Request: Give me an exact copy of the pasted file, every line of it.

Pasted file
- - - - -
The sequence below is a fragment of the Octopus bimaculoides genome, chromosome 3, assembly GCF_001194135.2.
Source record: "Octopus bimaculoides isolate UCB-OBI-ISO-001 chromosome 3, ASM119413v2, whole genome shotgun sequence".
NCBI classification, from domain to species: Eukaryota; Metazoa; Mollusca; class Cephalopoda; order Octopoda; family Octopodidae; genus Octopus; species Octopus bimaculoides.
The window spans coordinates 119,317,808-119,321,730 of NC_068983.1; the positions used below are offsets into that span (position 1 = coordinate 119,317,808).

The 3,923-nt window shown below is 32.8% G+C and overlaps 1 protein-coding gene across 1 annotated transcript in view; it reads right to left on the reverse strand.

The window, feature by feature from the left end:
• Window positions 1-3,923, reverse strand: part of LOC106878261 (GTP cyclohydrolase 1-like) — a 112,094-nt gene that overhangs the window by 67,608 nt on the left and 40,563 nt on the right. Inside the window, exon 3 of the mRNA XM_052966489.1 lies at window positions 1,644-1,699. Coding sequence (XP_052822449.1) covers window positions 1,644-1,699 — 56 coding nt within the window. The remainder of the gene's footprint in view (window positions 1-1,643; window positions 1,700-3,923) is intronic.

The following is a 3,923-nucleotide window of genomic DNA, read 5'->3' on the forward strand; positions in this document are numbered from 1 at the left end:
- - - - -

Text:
The sequence below is a fragment of the Octopus bimaculoides genome, chromosome 3, assembly GCF_001194135.2.
Source record: "Octopus bimaculoides isolate UCB-OBI-ISO-001 chromosome 3, ASM119413v2, whole genome shotgun sequence".
NCBI classification, from domain to species: Eukaryota; Metazoa; Mollusca; class Cephalopoda; order Octopoda; family Octopodidae; genus Octopus; species Octopus bimaculoides.
The window spans coordinates 119,317,808-119,321,730 of NC_068983.1; the positions used below are offsets into that span (position 1 = coordinate 119,317,808).

The 3,923-nt window shown below is 32.8% G+C and overlaps 1 protein-coding gene across 1 annotated transcript in view; it reads right to left on the reverse strand.

The window, feature by feature from the left end:
• Window positions 1-3,923, reverse strand: part of LOC106878261 (GTP cyclohydrolase 1-like) — a 112,094-nt gene that overhangs the window by 67,608 nt on the left and 40,563 nt on the right. Inside the window, exon 3 of the mRNA XM_052966489.1 lies at window positions 1,644-1,699. Coding sequence (XP_052822449.1) covers window positions 1,644-1,699 — 56 coding nt within the window. The remainder of the gene's footprint in view (window positions 1-1,643; window positions 1,700-3,923) is intronic.

The following is a 3,923-nucleotide window of genomic DNA, read 5'->3' on the forward strand; positions in this document are numbered from 1 at the left end: